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Tuesday, June 27, 2017

Tuesday's Truths Week Forty-Six: Cormorant's Antics Attract Attention!

If you follow me on Blogger, then you know that for a number of weeks now, (ever since the date of June 19th 2016), I've published a series every Tuesday which is called Tuesday's Truths. This is week forty-six of my Tuesday's Truths postings.

In this entry, I'm sharing some interesting truths re the bird type known as a Double-crested Cormorant, the bird variety seen on the right side of both images atop this entry. I took the pictures this past Friday when I walked through Central Park with someone who was visiting NYC from the west coast.

It was the first time that I've ever encountered a cormorant, and, I found the antics of this bird type to be fascinating. According to Cornell's web-page, I'm not alone in my fascination. Here's what they have to say re the Double-crested Cormorant:

"The gangly Double-crested Cormorant is a prehistoric-looking, matte-black fishing bird with yellow-orange facial skin. Though they look like a combination of a goose and a loon, they are relatives of frigatebirds and boobies and are a common sight around fresh and salt water across North America—perhaps attracting the most attention when they stand on docks, rocky islands, and channel markers, their wings spread out to dry."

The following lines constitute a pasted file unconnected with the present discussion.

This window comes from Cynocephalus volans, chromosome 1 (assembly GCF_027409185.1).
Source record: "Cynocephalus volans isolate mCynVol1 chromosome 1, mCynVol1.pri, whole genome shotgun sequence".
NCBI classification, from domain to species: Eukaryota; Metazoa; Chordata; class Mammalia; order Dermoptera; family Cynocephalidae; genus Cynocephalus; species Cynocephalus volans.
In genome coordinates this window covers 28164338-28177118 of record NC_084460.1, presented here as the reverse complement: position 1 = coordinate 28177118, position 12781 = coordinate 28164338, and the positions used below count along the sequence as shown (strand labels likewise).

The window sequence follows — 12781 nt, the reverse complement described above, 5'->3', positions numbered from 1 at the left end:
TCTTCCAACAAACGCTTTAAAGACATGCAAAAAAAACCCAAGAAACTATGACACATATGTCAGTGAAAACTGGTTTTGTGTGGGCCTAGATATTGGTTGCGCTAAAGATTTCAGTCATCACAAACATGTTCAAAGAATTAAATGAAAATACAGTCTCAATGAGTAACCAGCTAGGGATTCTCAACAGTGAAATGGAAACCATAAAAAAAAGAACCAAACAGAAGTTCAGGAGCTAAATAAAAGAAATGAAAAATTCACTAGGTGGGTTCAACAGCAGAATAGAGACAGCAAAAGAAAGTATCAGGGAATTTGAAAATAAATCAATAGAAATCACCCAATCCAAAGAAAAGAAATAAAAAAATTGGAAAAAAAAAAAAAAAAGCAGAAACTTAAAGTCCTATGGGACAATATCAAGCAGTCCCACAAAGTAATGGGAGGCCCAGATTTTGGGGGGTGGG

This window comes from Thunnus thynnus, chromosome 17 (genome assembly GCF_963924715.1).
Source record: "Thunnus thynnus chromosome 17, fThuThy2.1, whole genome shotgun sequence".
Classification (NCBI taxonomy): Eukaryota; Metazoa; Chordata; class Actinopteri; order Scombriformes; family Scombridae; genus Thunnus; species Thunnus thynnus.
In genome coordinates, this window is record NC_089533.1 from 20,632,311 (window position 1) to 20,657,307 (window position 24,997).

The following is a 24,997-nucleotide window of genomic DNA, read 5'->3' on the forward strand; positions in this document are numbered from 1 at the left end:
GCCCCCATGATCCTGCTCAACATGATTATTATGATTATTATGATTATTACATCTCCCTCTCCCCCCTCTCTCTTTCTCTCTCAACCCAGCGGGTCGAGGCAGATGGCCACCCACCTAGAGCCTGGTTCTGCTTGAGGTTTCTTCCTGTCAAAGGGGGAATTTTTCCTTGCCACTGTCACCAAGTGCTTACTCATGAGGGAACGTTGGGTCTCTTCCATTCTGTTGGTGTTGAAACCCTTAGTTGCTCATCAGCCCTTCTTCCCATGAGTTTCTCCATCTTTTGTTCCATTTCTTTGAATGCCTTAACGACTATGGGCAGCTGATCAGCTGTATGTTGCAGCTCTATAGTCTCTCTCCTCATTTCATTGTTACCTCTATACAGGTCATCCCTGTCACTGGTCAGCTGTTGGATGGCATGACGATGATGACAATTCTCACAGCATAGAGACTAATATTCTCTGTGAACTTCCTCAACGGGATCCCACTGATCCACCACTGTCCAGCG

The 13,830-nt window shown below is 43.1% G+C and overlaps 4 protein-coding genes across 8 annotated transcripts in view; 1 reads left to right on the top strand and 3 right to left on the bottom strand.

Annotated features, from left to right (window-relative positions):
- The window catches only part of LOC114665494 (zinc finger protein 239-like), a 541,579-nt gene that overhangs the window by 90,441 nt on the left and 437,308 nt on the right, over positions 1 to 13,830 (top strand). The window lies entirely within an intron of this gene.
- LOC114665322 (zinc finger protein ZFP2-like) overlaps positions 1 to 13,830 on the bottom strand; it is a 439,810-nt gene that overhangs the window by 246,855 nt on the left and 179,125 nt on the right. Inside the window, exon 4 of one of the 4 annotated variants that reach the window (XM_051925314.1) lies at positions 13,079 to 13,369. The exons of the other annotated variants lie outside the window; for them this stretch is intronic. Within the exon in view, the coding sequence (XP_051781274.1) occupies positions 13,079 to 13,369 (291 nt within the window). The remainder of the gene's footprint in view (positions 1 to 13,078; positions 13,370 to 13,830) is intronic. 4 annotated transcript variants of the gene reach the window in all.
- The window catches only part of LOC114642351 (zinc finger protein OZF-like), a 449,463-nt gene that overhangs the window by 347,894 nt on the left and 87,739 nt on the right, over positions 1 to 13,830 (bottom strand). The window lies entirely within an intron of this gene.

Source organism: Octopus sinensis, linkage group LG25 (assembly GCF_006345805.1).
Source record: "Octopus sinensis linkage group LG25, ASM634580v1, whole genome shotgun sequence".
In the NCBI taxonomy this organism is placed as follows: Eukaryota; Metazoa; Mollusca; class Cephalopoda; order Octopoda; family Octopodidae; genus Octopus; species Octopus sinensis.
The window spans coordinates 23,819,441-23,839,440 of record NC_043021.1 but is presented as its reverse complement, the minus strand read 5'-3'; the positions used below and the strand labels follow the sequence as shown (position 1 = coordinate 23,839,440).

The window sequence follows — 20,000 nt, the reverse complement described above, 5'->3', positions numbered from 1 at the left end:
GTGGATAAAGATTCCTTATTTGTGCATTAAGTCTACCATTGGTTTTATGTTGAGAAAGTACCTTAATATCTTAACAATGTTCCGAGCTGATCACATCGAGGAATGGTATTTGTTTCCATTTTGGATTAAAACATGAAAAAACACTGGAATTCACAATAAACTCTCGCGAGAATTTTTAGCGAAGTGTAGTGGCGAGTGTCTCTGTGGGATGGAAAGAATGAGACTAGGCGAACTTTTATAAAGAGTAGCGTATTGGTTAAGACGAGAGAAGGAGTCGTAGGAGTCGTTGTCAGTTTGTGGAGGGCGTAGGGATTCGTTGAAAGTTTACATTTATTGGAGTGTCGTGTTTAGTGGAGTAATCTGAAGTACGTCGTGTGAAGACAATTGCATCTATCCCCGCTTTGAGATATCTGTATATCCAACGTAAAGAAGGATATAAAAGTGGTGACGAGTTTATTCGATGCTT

As you can see in the pictures atop this entry, where a male duck is engrossed in his bird watching (staring at the cormorant), Cornell proclamation re cormorants is true: "this bird variety attracts the most attention when they stand on docks, rocky islands, and channel markers, their wings spread out to dry."

The cormorant's antics in the situation depicted here truly gave the duck a reason to be pre-occcupied with his business of preening, evidenced in the next picture.

The female duck was more discreet in her observing the cormorant. This is evidenced in the next picture where she is doing some bird watching of the cormorant (lower right) while the male duck returned to business as usual (preening).

However, the male duck's need to preen seemed to be surpassed by his need to gaze (rather his desire to stare) at this cormorant, for he stopped preening to continue his observance, while the female duck did the same (albeit in a more coy manner), as seen in the following pictures.

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